For every 10% relative loss of pretreatment weight, the FVC (adjusted for age and height) improved by 92 mL (p = 0.05) and the FEV1 (adjusted for age and height) improved by 73 mL (p = 0.04). The effect of weight loss on the change in methacholine responsiveness was not significant. For every 10% relative loss of weight the log2 change in PC20 (adjusted for asthma, atopy, and smoking status) improved by 0.53, which is equal to half a doubling dilution of methacholine (p = 0.23). Adjusting the change in PC20 for changes in lung volume (ie, TLC) did not influence the result (improvement in PC20, 0.27; p = 0.58).

A subgroup analysis of the 24 patients who had asthma did not show any improvement in PC20 with weight loss. In these patients, for every 10% relative loss of weight the log2 change in PC20 improved by only 0.19 (ie, one fifth of a doubling dilution; p = 0.66).

Fifty patients completed the entire 6-month follow-up, and they were divided into quartiles of relative weight loss. Patients in the upper three quartiles who lost ≥ 13% of their relative body weight demonstrated a significant 6-month improvement in FEV1 relative to those in the lowest quartile who lost < 13% of their initial body weight (mean improvement in FEV1, 0.14 ± 0.17 L vs −0.01 ± 0.15 L, respectively; p = 0.01). A similar improvement was seen for FVC changes (mean improvement in FVC, 0.21 ± 0.22 L vs 0.04 ± 0.22 L, respectively; p = 0.02) and TLC changes (mean improvement in TLC, 0.21 ± 0.43 L vs −0.10 ± 0.56 L, respectively; p = 0.05) for those who successfully lost weight compared to those who did not (Table 2 ).

The average absolute change in methacholine responsiveness was not significantly different in those patients in the upper three quartiles who lost ≥ 13% of their relative body weight relative to those in the lowest quartile who lost < 13% of their initial body weight. The mean absolute change in log2 methacholine responsiveness was 0.18 ± 1.99 (ie, a positive change by one fifth of a doubling dilution) in those who lost weight compared to −0.23 ± 1.19 (ie, negative change by one fifth of a doubling dilution) in those who did not lose weight (p = 0.57 for the comparison between the two groups) [Table 2].

Changes in Health Status

Patients enrolled in the weight loss program experienced a significant improvement in their disease-specific quality of life, as measured by the SGRQ instrument. The largest changes seen were in the activity domain of the SGRQ, but all domains improved significantly (Fig 3 ). There was no correlation seen between relative weight change and change in the total SGRQ score over 6 months (r = −0.12; p = 0.44). Patients in the lowest quartile of relative weight reduction experienced similar 6-month improvements in total SGRQ score (change in total SGRQ score, −11.8 ± 13.1 U) compared to patients in the upper three quartiles who lost more weight (change in total SGRQ score, −8.7 ± 10.5 U; p = 0.42) [Table 2].

Obesity can have a significant effect on normal lung physiology. In 1960, Naimark and Cherniak12demonstrated that obesity is associated with reduced chest wall compliance. The reduction in chest wall compliance that is seen in obesity is reflected by a reduction in functional residual capacity, expiratory reserve volume, and vital capacity, and in patients with severe obesity, by a reduction in the TLC as well.13The reduced chest wall compliance represents a substantial elastic load on inspiratory muscles and causes an increased work of breathing.14 Thus, it is not surprising that obese patients complain of more dyspnea on exertion than patients without obesity. Conceivably, patients who are obese and dyspneic also may be more likely to receive a diagnosis of asthma.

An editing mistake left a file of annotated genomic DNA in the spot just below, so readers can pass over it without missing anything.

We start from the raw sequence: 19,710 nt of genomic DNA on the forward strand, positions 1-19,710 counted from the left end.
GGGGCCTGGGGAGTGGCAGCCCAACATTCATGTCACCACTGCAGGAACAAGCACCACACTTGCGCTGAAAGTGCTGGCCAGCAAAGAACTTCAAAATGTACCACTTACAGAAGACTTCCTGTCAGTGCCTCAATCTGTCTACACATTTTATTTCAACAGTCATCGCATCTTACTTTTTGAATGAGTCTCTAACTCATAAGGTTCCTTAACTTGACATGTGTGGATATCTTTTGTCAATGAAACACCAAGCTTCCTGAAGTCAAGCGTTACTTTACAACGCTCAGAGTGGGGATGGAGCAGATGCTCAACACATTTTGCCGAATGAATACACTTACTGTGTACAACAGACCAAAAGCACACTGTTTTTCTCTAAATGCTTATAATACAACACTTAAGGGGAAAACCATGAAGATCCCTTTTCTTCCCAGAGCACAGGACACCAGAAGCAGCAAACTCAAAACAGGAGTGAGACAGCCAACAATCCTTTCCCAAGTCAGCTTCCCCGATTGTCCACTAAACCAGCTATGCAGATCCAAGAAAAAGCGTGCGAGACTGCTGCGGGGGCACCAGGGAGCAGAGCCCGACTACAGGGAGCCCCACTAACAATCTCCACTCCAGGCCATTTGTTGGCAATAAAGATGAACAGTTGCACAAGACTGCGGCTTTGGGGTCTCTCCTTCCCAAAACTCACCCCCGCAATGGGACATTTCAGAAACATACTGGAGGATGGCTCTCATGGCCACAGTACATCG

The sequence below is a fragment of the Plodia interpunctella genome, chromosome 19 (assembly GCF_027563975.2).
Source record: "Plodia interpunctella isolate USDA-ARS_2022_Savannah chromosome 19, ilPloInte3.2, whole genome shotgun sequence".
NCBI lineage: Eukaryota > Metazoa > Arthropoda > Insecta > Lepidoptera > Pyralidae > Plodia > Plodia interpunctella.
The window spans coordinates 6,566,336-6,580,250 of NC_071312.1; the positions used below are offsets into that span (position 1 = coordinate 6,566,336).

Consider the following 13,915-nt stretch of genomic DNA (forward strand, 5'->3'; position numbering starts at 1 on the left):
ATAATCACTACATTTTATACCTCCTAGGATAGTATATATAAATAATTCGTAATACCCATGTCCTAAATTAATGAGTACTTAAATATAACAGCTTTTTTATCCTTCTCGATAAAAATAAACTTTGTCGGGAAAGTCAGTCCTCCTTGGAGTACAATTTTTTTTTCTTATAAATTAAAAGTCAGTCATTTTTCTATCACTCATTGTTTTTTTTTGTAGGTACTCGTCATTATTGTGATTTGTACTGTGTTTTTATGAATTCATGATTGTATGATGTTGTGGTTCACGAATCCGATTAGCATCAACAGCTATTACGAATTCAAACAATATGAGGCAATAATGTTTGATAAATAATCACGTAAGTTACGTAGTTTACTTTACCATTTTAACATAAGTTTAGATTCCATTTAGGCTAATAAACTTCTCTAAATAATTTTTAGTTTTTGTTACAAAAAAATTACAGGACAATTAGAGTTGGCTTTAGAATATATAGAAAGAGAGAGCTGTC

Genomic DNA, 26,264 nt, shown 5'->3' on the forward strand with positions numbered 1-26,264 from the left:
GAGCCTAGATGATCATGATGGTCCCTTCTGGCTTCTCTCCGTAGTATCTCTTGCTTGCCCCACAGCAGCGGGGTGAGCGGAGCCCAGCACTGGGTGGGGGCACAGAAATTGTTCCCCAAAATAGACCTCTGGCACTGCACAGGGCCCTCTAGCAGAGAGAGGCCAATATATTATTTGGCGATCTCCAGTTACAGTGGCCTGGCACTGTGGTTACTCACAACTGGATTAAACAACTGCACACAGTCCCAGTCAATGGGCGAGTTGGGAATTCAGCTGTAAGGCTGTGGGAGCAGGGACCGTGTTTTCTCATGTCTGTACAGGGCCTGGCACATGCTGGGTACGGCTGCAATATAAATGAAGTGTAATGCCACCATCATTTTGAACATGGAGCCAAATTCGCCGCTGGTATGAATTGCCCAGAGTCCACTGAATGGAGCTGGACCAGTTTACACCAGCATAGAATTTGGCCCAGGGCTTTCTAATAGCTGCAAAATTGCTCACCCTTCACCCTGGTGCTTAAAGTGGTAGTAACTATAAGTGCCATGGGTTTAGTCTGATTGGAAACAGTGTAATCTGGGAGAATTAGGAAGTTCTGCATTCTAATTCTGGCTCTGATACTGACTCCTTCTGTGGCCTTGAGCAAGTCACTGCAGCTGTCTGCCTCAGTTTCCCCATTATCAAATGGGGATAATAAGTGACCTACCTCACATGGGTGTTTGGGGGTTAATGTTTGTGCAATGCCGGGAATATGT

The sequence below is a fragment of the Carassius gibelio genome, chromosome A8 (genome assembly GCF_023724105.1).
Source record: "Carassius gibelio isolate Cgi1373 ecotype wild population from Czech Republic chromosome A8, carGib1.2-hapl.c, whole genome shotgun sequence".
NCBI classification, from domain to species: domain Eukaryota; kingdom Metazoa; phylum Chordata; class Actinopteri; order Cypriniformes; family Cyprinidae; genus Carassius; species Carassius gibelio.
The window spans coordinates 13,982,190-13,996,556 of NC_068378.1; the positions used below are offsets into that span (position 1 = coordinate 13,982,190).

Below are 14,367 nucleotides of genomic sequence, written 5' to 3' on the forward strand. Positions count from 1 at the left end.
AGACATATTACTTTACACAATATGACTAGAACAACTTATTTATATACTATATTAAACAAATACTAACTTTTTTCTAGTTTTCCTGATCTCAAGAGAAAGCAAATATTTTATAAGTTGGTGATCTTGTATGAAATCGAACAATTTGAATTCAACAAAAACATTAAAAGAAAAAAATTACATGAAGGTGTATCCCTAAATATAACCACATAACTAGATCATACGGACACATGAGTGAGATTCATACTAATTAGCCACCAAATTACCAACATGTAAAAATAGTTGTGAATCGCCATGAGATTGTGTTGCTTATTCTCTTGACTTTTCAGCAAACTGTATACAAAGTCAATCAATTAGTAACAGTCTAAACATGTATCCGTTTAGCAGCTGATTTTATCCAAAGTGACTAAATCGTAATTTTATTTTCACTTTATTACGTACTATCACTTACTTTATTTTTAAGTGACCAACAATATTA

Several large cross-sectional studies25 have clearly demonstrated a positive association between obesity and an increased prevalence of asthma in women. There are several possible theories that can explain the nature of the observed association linking obesity and asthma. One possibility is that diagnostic bias in these epidemiologic studies may have created an artifactual association. The effect of mass-loading the chest by adipose tissue causes dyspnea and may increase the probability of asthma being incorrectly diagnosed. Similarly, response bias may have affected these studies, so that their increased sense of dyspnea might have led obese patients to have incorrectly reported that they had asthma.

Another possibility is that confounding factors associated with both obesity and asthma, such as diet or sedentary lifestyle, could have accounted for the observed relationship. Against this hypothesis is evidence from a previous population-based study15 that demonstrated that leisure-time energy expenditure was not lower in asthmatic patients compared to nonasthmatic patients. Finally, the potential for a causal relationship exists, such that obesity may cause asthma in women through a yet-to-be-determined mechanism.

Increased airways reactivity is a defining characteristic of active asthma.16 We sought to find evidence for a causal relationship by objectively measuring changes in asthma severity, which were reflected by changes in airway reactivity, during weight loss. The results of our study suggest that lung function improves in obese women who lose a significant amount of weight and does not improve in those who fail to lose weight. However, our study did not show any significant effect of weight loss on airway reactivity, suggesting that improvements in lung function occur due to a reduction in mass-loading on the respiratory system, rather than improvements in asthma per se.